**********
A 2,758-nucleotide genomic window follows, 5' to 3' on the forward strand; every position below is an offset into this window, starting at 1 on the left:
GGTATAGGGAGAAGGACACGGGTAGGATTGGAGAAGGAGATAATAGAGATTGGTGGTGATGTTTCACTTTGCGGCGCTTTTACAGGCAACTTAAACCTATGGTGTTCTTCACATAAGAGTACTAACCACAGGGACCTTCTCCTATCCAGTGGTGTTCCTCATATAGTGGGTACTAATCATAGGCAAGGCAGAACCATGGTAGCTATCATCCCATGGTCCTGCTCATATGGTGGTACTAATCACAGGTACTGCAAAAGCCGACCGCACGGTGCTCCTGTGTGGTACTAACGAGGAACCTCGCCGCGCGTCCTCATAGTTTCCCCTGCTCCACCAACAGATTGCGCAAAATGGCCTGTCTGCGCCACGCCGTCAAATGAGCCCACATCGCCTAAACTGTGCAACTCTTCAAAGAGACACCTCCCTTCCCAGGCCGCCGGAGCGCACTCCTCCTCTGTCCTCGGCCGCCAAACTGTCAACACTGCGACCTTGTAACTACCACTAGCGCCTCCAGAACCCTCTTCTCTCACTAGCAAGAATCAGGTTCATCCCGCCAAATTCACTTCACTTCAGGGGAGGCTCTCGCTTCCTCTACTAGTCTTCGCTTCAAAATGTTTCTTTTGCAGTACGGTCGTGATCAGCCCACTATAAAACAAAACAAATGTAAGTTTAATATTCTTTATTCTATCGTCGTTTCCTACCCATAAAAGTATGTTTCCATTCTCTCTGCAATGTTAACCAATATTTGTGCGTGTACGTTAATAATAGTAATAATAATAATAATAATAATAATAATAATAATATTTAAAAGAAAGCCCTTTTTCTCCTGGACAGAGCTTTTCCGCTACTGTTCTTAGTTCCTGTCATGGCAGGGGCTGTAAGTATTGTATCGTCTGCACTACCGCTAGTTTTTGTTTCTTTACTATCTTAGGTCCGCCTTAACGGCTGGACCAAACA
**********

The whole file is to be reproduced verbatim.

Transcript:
A 2,758-nucleotide genomic window follows, 5' to 3' on the forward strand; every position below is an offset into this window, starting at 1 on the left:
GGTATAGGGAGAAGGACACGGGTAGGATTGGAGAAGGAGATAATAGAGATTGGTGGTGATGTTTCACTTTGCGGCGCTTTTACAGGCAACTTAAACCTATGGTGTTCTTCACATAAGAGTACTAACCACAGGGACCTTCTCCTATCCAGTGGTGTTCCTCATATAGTGGGTACTAATCATAGGCAAGGCAGAACCATGGTAGCTATCATCCCATGGTCCTGCTCATATGGTGGTACTAATCACAGGTACTGCAAAAGCCGACCGCACGGTGCTCCTGTGTGGTACTAACGAGGAACCTCGCCGCGCGTCCTCATAGTTTCCCCTGCTCCACCAACAGATTGCGCAAAATGGCCTGTCTGCGCCACGCCGTCAAATGAGCCCACATCGCCTAAACTGTGCAACTCTTCAAAGAGACACCTCCCTTCCCAGGCCGCCGGAGCGCACTCCTCCTCTGTCCTCGGCCGCCAAACTGTCAACACTGCGACCTTGTAACTACCACTAGCGCCTCCAGAACCCTCTTCTCTCACTAGCAAGAATCAGGTTCATCCCGCCAAATTCACTTCACTTCAGGGGAGGCTCTCGCTTCCTCTACTAGTCTTCGCTTCAAAATGTTTCTTTTGCAGTACGGTCGTGATCAGCCCACTATAAAACAAAACAAATGTAAGTTTAATATTCTTTATTCTATCGTCGTTTCCTACCCATAAAAGTATGTTTCCATTCTCTCTGCAATGTTAACCAATATTTGTGCGTGTACGTTAATAATAGTAATAATAATAATAATAATAATAATAATAATAATATTTAAAAGAAAGCCCTTTTTCTCCTGGACAGAGCTTTTCCGCTACTGTTCTTAGTTCCTGTCATGGCAGGGGCTGTAAGTATTGTATCGTCTGCACTACCGCTAGTTTTTGTTTCTTTACTATCTTAGGTCCGCCTTAACGGCTGGACCAAACA